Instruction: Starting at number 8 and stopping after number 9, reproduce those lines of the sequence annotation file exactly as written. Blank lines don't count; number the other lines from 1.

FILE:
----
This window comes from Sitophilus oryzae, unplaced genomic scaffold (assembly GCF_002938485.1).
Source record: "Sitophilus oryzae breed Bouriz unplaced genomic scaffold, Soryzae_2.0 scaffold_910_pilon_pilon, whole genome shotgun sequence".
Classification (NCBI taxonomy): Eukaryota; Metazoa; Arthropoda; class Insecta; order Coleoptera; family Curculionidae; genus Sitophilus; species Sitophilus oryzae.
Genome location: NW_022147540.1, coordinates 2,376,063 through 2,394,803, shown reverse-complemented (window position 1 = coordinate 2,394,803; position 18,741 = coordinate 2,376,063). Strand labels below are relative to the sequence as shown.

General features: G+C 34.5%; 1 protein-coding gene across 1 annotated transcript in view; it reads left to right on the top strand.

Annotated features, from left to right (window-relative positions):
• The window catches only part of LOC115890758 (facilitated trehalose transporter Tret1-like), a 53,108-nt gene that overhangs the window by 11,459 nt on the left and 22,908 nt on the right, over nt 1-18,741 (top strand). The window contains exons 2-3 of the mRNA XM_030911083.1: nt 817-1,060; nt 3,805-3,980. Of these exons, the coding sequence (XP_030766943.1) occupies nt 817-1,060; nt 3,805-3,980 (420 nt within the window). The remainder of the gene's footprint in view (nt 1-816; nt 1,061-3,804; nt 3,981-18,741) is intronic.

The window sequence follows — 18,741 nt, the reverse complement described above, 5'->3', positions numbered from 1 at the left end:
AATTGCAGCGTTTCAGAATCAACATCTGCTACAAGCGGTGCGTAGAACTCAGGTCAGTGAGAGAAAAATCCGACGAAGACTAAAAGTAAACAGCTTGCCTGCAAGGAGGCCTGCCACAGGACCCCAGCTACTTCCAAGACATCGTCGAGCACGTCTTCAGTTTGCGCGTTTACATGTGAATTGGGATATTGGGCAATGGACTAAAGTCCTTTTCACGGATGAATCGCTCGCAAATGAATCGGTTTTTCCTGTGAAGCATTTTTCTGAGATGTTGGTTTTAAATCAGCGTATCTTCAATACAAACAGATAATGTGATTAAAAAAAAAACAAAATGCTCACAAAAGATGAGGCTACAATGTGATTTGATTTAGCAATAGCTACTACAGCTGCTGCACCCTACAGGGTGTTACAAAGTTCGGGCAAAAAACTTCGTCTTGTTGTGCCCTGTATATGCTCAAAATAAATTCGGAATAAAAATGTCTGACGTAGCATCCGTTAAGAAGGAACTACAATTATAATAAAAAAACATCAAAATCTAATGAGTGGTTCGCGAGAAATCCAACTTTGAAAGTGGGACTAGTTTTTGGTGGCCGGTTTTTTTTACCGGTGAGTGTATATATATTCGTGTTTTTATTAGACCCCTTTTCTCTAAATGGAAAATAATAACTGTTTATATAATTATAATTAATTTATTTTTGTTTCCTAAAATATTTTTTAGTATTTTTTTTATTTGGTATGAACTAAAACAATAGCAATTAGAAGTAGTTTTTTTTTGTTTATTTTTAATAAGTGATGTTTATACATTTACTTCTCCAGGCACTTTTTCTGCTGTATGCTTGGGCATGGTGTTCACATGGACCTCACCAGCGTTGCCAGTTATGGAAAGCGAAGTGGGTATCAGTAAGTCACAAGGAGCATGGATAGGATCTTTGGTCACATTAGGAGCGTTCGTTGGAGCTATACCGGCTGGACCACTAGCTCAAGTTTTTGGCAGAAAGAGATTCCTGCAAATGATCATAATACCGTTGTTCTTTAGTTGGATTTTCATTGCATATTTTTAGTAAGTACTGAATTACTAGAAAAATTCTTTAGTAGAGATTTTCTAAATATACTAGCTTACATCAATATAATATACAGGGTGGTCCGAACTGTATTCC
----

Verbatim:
The window sequence follows — 18,741 nt, the reverse complement described above, 5'->3', positions numbered from 1 at the left end:
AATTGCAGCGTTTCAGAATCAACATCTGCTACAAGCGGTGCGTAGAACTCAGGTCAGTGAGAGAAAAATCCGACGAAGACTAAAAGTAAACAGCTTGCCTGCAAGGAGGCCTGCCACAGGACCCCAGCTACTTCCAAGACATCGTCGAGCACGTCTTCAGTTTGCGCGTTTACATGTGAATTGGGATATTGGGCAATGGACTAAAGTCCTTTTCACGGATGAATCGCTCGCAAATGAATCGGTTTTTCCTGTGAAGCATTTTTCTGAGATGTTGGTTTTAAATCAGCGTATCTTCAATACAAACAGATAATGTGATTAAAAAAAAAACAAAATGCTCACAAAAGATGAGGCTACAATGTGATTTGATTTAGCAATAGCTACTACAGCTGCTGCACCCTACAGGGTGTTACAAAGTTCGGGCAAAAAACTTCGTCTTGTTGTGCCCTGTATATGCTCAAAATAAATTCGGAATAAAAATGTCTGACGTAGCATCCGTTAAGAAGGAACTACAATTATAATAAAAAAACATCAAAATCTAATGAGTGGTTCGCGAGAAATCCAACTTTGAAAGTGGGACTAGTTTTTGGTGGCCGGTTTTTTTTACCGGTGAGTGTATATATATTCGTGTTTTTATTAGACCCCTTTTCTCTAAATGGAAAATAATAACTGTTTATATAATTATAATTAATTTATTTTTGTTTCCTAAAATATTTTTTAGTATTTTTTTTATTTGGTATGAACTAAAACAATAGCAATTAGAAGTAGTTTTTTTTTGTTTATTTTTAATAAGTGATGTTTATACATTTACTTCTCCAGGCACTTTTTCTGCTGTATGCTTGGGCATGGTGTTCACATGGACCTCACCAGCGTTGCCAGTTATGGAAAGCGAAGTGGGTATCAGTAAGTCACAAGGAGCATGGATAGGATCTTTGGTCACATTAGGAGCGTTCGTTGGAGCTATACCGGCTGGACCACTAGCTCAAGTTTTTGGCAGAAAGAGATTCCTGCAAATGATCATAATACCGTTGTTCTTTAGTTGGATTTTCATTGCATATTTTTAGTAAGTACTGAATTACTAGAAAAATTCTTTAGTAGAGATTTTCTAAATATACTAGCTTACATCAATATAATATACAGGGTGGTCCGAACTGTATTCC